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Chinese Officials Will Undergo Traditional Chinese Culture Education

Chinese officials will undergo traditional Chinese culture education since in September through textbooks to enhance their skills, the Chinese Academy of Governance said Monday.

Observers said that the textbooks will complement China's ideological education and will benefit the sweeping anti-graft campaign.

The textbooks, first of its kind and written by the academy and the China Sino Culture and Arts Center, will be distributed to local governance academies, where local officials receive training in different batches.

"The introduction of the textbooks is a response to the central government's efforts to promote traditional Chinese culture as China has been lacking in education in this field in the past years," Xu Hongwu, chief editor of the textbooks, told the Global Times Monday.

Xu said that the textbooks include classic quotations, interpretation and questions for discussion. "How to effectively impart the knowledge and encourage officials to apply theories will be the next challenge."

Xu added that the textbooks, including instructions on human resources, military strategies, law enforcement and anti-corruption, will boost officials' knowledge of traditional culture and enhance their governance capabilities and decision-making.

The move came after President Xi Jinping's speech at an international seminar in September 2014 to mark the 2,565th anniversary of the birth of Confucius, in which he said that culture is the soul of a nation and called for mutual understanding between civilizations.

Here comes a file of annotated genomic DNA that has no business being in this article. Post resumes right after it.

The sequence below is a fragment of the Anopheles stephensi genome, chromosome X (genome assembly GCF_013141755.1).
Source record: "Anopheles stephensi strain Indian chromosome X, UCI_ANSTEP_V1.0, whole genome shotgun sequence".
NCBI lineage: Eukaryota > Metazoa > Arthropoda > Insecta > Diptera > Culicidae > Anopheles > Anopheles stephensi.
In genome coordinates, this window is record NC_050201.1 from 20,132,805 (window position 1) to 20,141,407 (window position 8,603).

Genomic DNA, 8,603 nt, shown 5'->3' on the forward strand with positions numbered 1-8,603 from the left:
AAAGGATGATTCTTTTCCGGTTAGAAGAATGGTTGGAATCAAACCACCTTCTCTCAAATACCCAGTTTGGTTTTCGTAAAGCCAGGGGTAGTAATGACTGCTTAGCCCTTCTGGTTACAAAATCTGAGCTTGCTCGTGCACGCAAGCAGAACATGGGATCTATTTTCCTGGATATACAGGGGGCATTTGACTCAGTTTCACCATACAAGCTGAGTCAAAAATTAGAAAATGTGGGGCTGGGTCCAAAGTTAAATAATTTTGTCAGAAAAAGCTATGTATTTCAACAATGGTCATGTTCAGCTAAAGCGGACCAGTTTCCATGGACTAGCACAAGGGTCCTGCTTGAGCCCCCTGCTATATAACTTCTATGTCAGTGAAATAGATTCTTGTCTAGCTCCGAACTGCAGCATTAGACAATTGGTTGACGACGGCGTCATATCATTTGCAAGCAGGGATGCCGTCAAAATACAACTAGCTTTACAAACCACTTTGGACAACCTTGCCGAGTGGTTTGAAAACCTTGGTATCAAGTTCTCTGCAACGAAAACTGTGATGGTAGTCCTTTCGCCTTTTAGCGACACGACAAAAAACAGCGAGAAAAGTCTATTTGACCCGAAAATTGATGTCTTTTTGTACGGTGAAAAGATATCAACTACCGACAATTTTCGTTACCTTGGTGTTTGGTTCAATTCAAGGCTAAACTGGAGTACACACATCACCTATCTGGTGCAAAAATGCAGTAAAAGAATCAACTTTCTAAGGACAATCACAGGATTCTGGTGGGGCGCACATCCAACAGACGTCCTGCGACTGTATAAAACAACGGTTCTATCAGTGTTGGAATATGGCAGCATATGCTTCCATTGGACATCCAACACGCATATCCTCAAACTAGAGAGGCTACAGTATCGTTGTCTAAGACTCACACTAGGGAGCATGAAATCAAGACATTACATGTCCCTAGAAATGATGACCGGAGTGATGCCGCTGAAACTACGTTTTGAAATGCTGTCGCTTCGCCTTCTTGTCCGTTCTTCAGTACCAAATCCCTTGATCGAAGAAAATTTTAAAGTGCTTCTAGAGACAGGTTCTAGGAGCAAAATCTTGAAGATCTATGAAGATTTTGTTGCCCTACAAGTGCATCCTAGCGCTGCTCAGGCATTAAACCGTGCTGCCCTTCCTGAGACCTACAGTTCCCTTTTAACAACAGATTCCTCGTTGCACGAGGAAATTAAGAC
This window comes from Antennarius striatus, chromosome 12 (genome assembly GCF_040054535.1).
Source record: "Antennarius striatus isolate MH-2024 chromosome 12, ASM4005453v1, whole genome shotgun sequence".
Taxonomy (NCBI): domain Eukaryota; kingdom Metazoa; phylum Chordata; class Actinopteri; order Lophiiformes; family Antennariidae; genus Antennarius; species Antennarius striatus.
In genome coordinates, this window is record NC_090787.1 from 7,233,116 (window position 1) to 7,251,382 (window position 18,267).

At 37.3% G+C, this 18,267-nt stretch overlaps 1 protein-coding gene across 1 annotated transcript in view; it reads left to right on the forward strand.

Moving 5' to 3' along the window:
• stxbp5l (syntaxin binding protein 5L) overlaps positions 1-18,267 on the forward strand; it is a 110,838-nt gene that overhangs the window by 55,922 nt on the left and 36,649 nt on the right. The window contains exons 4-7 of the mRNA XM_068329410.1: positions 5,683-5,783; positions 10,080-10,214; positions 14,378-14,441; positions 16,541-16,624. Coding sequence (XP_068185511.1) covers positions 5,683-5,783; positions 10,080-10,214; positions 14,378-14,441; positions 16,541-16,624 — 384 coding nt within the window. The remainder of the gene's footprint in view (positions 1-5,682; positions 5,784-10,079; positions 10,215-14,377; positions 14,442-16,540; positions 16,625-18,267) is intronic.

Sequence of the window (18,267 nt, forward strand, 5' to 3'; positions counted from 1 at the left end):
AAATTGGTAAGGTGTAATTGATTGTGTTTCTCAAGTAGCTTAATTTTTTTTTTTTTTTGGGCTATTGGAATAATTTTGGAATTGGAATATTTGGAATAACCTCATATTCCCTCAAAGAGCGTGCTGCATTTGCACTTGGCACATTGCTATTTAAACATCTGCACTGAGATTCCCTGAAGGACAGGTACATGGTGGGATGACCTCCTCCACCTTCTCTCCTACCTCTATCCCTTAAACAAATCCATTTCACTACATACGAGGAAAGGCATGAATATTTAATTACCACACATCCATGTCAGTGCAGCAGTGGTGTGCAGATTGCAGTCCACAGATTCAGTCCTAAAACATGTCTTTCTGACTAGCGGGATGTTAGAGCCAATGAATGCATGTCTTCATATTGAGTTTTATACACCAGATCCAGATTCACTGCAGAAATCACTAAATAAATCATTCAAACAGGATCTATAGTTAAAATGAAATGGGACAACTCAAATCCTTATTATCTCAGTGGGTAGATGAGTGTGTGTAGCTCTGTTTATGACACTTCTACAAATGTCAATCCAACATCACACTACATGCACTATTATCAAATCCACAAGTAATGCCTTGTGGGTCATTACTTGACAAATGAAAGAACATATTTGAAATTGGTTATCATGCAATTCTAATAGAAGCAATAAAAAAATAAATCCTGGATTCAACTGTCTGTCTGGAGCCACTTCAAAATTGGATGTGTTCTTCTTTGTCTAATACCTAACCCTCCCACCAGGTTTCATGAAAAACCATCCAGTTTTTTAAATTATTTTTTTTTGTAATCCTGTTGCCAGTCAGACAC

Xi also spoke at Beijing Normal University on September 9, when he expressed his concerns about a decision to remove classic Chinese poems and essays from textbooks.

"Some essential ideas in traditional Chinese culture are consistent with the current anti-graft campaign, which will provide useful insights," Qi Xingfa, an associate professor at the Department of Political Science of East China Normal University, told the Global Times Monday, adding that some other theories will help officials better perform their work and reduce conflicts with others.

However, Qi said that such education on anti-graft may only have a limited effect as the campaign depends more on restrictions to officials' authority than nurturing morals.

"Influenced by Confucius' philosophy on finance, I have focused on reforming the use of government vehicles since becoming an official. I believe that studying Chinese culture will greatly help officials deal with the public and other officials," said Ye Qing, deputy director of the Statistics Bureau of Hubei Province.

"Traditional Chinese culture education will supplement ideological education as some classical creeds could help officials better understand politics such as the rise and fall of power and strengthen their self-discipline," said Wang Zhanyang, a professor at the Central Institute of Socialism.

However, some theories are vague and general, which cannot be applied to the workplace. "We should still insist on Marxism, democracy and the rule of law," stressed Wang.

Source: Global Times
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